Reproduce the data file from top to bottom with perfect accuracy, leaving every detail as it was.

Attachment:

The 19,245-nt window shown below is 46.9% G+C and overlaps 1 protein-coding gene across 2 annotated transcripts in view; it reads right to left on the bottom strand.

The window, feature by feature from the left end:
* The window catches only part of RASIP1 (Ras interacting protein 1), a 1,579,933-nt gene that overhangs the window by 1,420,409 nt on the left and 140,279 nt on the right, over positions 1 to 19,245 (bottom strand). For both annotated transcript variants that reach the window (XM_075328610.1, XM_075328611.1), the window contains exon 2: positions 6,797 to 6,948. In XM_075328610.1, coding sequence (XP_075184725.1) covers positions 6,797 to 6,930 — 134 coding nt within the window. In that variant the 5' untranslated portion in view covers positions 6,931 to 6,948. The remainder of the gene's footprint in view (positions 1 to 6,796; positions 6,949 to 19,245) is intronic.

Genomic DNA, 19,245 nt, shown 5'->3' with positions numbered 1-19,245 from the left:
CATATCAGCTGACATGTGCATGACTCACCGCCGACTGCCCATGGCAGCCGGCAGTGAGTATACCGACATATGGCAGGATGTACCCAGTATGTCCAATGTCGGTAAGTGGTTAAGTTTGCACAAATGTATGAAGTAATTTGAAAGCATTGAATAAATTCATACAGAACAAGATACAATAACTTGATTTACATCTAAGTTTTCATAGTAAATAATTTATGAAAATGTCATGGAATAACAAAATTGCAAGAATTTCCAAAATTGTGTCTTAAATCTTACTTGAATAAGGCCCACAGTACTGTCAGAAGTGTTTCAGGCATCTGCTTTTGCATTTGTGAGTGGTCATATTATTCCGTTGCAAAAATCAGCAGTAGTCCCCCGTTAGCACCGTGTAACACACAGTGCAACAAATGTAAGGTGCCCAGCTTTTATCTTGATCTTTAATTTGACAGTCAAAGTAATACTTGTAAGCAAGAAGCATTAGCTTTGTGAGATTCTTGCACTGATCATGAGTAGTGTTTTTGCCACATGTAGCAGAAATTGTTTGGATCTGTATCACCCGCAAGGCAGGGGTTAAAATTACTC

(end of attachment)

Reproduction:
The 19,245-nt window shown below is 46.9% G+C and overlaps 1 protein-coding gene across 2 annotated transcripts in view; it reads right to left on the bottom strand.

The window, feature by feature from the left end:
* The window catches only part of RASIP1 (Ras interacting protein 1), a 1,579,933-nt gene that overhangs the window by 1,420,409 nt on the left and 140,279 nt on the right, over positions 1 to 19,245 (bottom strand). For both annotated transcript variants that reach the window (XM_075328610.1, XM_075328611.1), the window contains exon 2: positions 6,797 to 6,948. In XM_075328610.1, coding sequence (XP_075184725.1) covers positions 6,797 to 6,930 — 134 coding nt within the window. In that variant the 5' untranslated portion in view covers positions 6,931 to 6,948. The remainder of the gene's footprint in view (positions 1 to 6,796; positions 6,949 to 19,245) is intronic.

Genomic DNA, 19,245 nt, shown 5'->3' with positions numbered 1-19,245 from the left:
CATATCAGCTGACATGTGCATGACTCACCGCCGACTGCCCATGGCAGCCGGCAGTGAGTATACCGACATATGGCAGGATGTACCCAGTATGTCCAATGTCGGTAAGTGGTTAAGTTTGCACAAATGTATGAAGTAATTTGAAAGCATTGAATAAATTCATACAGAACAAGATACAATAACTTGATTTACATCTAAGTTTTCATAGTAAATAATTTATGAAAATGTCATGGAATAACAAAATTGCAAGAATTTCCAAAATTGTGTCTTAAATCTTACTTGAATAAGGCCCACAGTACTGTCAGAAGTGTTTCAGGCATCTGCTTTTGCATTTGTGAGTGGTCATATTATTCCGTTGCAAAAATCAGCAGTAGTCCCCCGTTAGCACCGTGTAACACACAGTGCAACAAATGTAAGGTGCCCAGCTTTTATCTTGATCTTTAATTTGACAGTCAAAGTAATACTTGTAAGCAAGAAGCATTAGCTTTGTGAGATTCTTGCACTGATCATGAGTAGTGTTTTTGCCACATGTAGCAGAAATTGTTTGGATCTGTATCACCCGCAAGGCAGGGGTTAAAATTACTC